Dead Giraffe In Yearbook Picture Outrages Giraffe Lovers In Upstate New York

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It’s the end of the school year across America, and you know what that means: Parents and students getting outraged over various yearbook photos.

The latest brouhaha — over a picture of a kid and a dead giraffe — has broken out in Guilderland, N.Y., a small town just west of Albany.

The image appears in the 2015 Guilderland High School yearbook’s senior ad section, reports Albany ABC affiliate WTEN-TV.

The unidentified student in the photo is clutching the head of a dead giraffe. A rifle is strapped around the student’s shoulder. The scene in the background suggests a wildlife area of some kind, possibly in Africa.

The student is a senior now, but he was several years younger when the photograph was taken.

The photo’s caption reads: “A hunt based only on the trophies taken falls far short of what the ultimate goal should be,” according to the Times Union of Albany. There is also a brief message from the student’s family.

Guilderland Central School District superintendent Marie Wiles claimed that the yearbook staff made a mistake by including the photo among the yearbook’s senior ads.

“The bottom line is we have no interest or intent to offend anyone,” Wiles told WTEN-TV. “We deeply regret that there are folks out there who are offended by this.”

The superintendent suggested also suggested that she is more upset about the weapon in the photo than the dead giraffe.

“I don’t believe that the folks who reviewed the picture saw the weapon, so had they seen it, I think we would not be having this conversation today,” she told the ABC affiliate.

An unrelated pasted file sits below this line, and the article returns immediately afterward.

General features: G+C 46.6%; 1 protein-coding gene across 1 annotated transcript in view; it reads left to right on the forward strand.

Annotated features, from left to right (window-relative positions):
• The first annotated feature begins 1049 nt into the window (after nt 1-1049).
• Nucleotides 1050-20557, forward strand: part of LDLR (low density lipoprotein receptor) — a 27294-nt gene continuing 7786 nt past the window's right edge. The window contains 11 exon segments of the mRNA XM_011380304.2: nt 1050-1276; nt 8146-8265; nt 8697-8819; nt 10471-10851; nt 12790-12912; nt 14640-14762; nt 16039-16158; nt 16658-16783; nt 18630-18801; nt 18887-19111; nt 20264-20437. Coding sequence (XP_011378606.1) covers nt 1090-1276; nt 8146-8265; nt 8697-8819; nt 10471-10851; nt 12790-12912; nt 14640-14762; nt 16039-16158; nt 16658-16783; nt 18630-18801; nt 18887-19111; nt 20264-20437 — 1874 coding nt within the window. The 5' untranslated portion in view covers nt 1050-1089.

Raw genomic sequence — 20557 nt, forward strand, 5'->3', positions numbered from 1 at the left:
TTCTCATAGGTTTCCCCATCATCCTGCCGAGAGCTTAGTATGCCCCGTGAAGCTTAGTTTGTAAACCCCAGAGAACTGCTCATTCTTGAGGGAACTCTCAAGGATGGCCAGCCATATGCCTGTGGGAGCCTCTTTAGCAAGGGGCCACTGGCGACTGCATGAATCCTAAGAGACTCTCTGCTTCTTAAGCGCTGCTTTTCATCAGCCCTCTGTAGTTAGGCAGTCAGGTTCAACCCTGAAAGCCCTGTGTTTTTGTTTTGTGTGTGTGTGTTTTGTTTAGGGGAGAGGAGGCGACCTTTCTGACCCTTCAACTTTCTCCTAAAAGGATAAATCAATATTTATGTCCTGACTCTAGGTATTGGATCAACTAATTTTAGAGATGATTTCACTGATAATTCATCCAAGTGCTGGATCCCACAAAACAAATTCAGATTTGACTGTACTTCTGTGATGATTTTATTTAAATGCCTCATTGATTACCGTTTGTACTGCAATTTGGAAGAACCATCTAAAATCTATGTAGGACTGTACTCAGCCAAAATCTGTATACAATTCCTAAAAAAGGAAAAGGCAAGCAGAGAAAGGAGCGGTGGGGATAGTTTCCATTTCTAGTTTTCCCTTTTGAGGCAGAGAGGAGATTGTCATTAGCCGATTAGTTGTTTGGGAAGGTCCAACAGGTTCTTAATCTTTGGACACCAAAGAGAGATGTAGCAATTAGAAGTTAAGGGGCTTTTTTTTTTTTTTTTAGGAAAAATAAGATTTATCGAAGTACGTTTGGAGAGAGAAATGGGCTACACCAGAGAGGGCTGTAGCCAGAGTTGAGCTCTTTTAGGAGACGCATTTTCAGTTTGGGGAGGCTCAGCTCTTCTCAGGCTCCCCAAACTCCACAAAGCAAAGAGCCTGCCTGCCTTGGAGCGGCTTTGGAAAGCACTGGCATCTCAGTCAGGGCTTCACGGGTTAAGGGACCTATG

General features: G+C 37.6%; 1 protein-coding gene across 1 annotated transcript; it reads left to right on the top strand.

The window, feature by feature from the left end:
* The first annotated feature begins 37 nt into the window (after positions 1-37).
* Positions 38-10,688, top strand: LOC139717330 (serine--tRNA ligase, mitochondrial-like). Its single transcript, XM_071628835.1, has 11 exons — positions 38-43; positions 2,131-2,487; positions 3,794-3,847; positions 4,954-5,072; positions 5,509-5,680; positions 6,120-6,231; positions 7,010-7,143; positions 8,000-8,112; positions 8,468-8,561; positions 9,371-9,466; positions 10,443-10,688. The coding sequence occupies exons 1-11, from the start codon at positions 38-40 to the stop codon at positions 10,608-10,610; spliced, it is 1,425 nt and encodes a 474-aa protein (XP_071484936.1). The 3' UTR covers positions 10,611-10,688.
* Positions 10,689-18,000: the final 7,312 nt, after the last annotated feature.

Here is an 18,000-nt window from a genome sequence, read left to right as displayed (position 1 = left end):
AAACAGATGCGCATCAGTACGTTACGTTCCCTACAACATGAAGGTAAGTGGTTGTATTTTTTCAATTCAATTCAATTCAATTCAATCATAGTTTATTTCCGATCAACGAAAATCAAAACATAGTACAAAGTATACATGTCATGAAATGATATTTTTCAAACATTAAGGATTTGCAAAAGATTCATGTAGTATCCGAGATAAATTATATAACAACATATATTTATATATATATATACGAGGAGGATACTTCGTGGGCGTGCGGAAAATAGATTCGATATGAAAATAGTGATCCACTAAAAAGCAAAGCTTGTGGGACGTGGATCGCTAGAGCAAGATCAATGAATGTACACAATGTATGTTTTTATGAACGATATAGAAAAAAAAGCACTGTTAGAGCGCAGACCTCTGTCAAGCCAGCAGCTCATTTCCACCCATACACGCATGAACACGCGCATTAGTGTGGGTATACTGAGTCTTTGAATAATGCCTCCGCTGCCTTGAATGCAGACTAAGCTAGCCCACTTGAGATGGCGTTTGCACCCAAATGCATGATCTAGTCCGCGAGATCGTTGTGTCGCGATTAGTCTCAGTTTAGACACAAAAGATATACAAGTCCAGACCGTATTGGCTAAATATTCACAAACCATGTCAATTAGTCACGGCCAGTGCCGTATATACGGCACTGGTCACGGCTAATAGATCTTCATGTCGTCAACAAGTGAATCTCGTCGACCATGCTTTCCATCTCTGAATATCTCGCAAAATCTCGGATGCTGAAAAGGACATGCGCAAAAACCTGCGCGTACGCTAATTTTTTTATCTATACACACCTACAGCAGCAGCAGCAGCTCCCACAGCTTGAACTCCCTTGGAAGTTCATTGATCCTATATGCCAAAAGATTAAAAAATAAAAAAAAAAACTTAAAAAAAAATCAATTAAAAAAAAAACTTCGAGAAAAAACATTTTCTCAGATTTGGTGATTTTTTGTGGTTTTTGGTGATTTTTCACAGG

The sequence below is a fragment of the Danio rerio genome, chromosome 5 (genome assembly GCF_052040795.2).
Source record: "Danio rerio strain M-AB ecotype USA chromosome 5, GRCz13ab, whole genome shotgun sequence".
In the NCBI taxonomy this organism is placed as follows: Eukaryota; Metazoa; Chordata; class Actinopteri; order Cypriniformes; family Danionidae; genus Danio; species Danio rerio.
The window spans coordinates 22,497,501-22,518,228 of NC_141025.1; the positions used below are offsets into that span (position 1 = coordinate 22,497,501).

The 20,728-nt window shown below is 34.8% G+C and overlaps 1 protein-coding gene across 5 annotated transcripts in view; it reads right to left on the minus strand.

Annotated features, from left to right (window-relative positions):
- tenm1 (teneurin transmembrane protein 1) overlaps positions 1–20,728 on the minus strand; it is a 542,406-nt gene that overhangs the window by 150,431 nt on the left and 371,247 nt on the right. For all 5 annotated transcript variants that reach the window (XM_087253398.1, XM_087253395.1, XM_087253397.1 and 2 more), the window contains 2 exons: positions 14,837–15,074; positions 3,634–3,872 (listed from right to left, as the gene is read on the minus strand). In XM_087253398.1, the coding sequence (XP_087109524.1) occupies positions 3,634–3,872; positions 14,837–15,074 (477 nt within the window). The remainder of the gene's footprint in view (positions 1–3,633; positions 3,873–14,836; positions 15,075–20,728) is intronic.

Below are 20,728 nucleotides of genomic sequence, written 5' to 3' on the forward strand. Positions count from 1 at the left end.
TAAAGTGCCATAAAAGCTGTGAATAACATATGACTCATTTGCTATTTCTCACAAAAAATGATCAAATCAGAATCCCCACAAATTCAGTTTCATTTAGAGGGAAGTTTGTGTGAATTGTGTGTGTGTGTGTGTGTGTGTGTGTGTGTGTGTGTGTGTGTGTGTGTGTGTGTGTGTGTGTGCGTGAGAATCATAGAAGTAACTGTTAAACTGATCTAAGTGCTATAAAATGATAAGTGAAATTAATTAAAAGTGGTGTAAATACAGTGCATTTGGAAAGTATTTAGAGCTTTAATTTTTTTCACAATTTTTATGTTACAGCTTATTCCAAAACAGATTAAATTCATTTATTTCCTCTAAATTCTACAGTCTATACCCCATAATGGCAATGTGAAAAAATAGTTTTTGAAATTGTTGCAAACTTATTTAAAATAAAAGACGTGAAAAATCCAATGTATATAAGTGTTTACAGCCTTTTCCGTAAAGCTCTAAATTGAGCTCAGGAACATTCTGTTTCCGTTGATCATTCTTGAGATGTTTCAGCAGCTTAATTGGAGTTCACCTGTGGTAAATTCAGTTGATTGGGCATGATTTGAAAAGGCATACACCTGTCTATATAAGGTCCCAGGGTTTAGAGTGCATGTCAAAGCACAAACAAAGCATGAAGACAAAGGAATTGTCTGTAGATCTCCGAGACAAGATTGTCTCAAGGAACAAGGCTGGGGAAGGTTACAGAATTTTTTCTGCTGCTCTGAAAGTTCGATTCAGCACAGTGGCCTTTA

The Guilderland Central School District website has issued a statement on its website concerning the image.

“In light of recent events concerning a photo in the 2015 Guilderland High School yearbook, the district would like to apologize to those offended by the photo,” the statement explains. “We are actively reviewing our yearbook submission protocol, as well as yearbook administrative review policies, to ensure issues like this are avoided in the future. The yearbook is not meant to be a platform for controversy; it’s a vehicle for celebration and capturing memories.”

The Washington, D.C.-based Humane Society of the United States has also weighed in on the small-town New York yearbook fracas.

“Traveling halfway around the world to shoot some of the world’s most magnificent, and exotic animals is shameful,” the statement obtained by WTEN said. “Trophy hunting increases threats to the survival of these species. We hope Guilderland High School administrators take this opportunity to educate students on the importance of conserving and respecting African wildlife.”

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Eric Owens